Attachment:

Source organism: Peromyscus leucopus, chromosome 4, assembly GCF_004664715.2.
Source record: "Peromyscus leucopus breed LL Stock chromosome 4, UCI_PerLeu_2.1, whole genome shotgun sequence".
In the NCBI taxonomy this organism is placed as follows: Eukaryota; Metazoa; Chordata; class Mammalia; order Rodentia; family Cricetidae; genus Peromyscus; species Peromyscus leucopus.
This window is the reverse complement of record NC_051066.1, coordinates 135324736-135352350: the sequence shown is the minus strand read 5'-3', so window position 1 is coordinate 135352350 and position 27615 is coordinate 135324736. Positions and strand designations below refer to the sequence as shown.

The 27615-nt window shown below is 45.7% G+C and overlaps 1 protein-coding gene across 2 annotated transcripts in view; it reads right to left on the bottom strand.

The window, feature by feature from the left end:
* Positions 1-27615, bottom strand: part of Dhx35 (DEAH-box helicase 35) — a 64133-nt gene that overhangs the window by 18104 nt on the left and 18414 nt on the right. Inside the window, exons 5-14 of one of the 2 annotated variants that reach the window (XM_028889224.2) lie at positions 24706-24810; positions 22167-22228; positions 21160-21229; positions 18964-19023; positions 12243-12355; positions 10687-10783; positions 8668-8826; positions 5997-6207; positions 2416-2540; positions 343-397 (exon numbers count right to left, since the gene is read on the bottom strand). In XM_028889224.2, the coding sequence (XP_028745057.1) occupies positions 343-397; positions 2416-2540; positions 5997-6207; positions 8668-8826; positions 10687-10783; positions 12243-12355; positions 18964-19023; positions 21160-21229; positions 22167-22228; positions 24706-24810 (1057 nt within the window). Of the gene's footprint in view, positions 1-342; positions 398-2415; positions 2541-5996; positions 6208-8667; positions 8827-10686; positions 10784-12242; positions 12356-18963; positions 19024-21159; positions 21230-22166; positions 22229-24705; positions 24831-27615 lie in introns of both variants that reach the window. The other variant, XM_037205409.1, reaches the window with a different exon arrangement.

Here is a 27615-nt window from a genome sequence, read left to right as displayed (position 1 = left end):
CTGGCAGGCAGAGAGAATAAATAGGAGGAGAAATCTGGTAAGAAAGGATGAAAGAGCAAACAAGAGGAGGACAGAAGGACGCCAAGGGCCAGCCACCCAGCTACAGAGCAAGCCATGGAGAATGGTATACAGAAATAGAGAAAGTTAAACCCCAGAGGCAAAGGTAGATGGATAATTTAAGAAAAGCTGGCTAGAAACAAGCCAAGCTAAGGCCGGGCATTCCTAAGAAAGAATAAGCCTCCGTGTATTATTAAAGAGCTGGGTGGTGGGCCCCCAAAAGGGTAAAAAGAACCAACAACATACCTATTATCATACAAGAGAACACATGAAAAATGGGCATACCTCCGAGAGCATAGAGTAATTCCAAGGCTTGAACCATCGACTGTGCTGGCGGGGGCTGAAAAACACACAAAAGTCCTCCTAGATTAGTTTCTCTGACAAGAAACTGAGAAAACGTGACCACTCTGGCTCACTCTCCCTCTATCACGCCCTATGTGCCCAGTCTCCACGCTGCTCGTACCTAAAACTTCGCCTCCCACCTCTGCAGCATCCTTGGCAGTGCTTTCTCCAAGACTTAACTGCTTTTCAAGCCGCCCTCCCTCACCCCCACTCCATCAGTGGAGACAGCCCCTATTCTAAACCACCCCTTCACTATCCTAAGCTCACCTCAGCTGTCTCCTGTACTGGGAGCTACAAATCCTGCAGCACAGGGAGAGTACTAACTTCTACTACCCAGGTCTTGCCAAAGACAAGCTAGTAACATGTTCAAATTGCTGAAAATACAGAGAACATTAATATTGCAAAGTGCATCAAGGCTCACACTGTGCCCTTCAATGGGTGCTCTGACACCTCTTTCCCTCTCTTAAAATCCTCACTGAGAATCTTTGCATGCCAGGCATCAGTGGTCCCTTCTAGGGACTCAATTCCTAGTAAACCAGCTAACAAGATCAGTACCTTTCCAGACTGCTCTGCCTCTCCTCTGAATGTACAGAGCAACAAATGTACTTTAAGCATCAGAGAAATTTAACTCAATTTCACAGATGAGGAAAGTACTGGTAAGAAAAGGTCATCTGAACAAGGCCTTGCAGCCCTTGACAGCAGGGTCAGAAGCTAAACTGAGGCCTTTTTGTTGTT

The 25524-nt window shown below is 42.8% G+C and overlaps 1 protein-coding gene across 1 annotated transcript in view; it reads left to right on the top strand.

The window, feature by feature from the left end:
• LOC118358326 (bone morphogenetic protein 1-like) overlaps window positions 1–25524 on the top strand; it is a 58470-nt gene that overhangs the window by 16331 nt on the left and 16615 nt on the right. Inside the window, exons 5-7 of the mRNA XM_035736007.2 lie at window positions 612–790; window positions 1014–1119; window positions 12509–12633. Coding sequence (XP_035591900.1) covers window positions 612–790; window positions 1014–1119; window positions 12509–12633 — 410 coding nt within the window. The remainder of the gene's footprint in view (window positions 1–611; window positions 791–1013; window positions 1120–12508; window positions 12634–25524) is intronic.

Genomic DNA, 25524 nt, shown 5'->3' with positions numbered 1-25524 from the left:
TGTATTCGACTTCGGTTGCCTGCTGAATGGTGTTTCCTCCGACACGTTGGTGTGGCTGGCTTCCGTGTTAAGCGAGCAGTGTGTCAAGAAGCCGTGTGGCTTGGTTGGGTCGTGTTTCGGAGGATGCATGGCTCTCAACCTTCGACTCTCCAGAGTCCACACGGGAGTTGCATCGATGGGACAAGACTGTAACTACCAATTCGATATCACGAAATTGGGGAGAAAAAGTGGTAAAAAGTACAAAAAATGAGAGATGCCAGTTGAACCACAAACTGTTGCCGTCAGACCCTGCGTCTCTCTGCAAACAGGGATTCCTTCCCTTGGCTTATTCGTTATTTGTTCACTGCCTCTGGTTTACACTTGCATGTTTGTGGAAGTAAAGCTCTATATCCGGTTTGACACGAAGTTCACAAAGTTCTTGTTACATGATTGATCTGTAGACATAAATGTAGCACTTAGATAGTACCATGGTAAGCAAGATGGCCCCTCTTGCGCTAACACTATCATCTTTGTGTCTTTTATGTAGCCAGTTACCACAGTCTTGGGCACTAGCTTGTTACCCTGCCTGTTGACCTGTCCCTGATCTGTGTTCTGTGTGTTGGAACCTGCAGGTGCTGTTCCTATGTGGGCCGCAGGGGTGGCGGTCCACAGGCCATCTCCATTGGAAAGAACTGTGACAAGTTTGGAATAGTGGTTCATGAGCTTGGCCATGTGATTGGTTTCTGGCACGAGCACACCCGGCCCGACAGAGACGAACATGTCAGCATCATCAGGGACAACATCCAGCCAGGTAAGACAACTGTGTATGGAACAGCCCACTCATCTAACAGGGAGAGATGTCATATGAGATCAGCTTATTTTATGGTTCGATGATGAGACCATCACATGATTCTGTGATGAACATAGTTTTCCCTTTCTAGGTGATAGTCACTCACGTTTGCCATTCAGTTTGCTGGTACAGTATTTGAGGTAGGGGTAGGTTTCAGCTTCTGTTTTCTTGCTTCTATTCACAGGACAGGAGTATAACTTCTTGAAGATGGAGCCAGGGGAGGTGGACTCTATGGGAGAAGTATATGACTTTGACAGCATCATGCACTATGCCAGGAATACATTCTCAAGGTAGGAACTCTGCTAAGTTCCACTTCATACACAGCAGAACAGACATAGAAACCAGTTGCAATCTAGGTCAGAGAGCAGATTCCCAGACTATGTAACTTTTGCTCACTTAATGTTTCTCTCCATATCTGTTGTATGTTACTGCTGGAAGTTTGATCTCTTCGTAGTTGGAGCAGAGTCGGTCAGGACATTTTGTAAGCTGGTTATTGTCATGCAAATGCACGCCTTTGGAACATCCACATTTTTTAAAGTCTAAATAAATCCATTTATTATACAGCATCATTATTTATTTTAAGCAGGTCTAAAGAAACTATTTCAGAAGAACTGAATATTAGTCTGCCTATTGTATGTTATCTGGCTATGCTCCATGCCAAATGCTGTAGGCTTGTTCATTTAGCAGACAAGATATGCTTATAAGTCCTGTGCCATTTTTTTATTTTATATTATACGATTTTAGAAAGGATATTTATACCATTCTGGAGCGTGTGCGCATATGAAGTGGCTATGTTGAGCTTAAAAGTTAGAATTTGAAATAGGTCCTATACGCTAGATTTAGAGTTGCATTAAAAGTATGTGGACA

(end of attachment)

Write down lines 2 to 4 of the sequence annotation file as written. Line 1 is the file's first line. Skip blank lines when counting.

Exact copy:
Source record: "Peromyscus leucopus breed LL Stock chromosome 4, UCI_PerLeu_2.1, whole genome shotgun sequence".
In the NCBI taxonomy this organism is placed as follows: Eukaryota; Metazoa; Chordata; class Mammalia; order Rodentia; family Cricetidae; genus Peromyscus; species Peromyscus leucopus.
This window is the reverse complement of record NC_051066.1, coordinates 135324736-135352350: the sequence shown is the minus strand read 5'-3', so window position 1 is coordinate 135352350 and position 27615 is coordinate 135324736. Positions and strand designations below refer to the sequence as shown.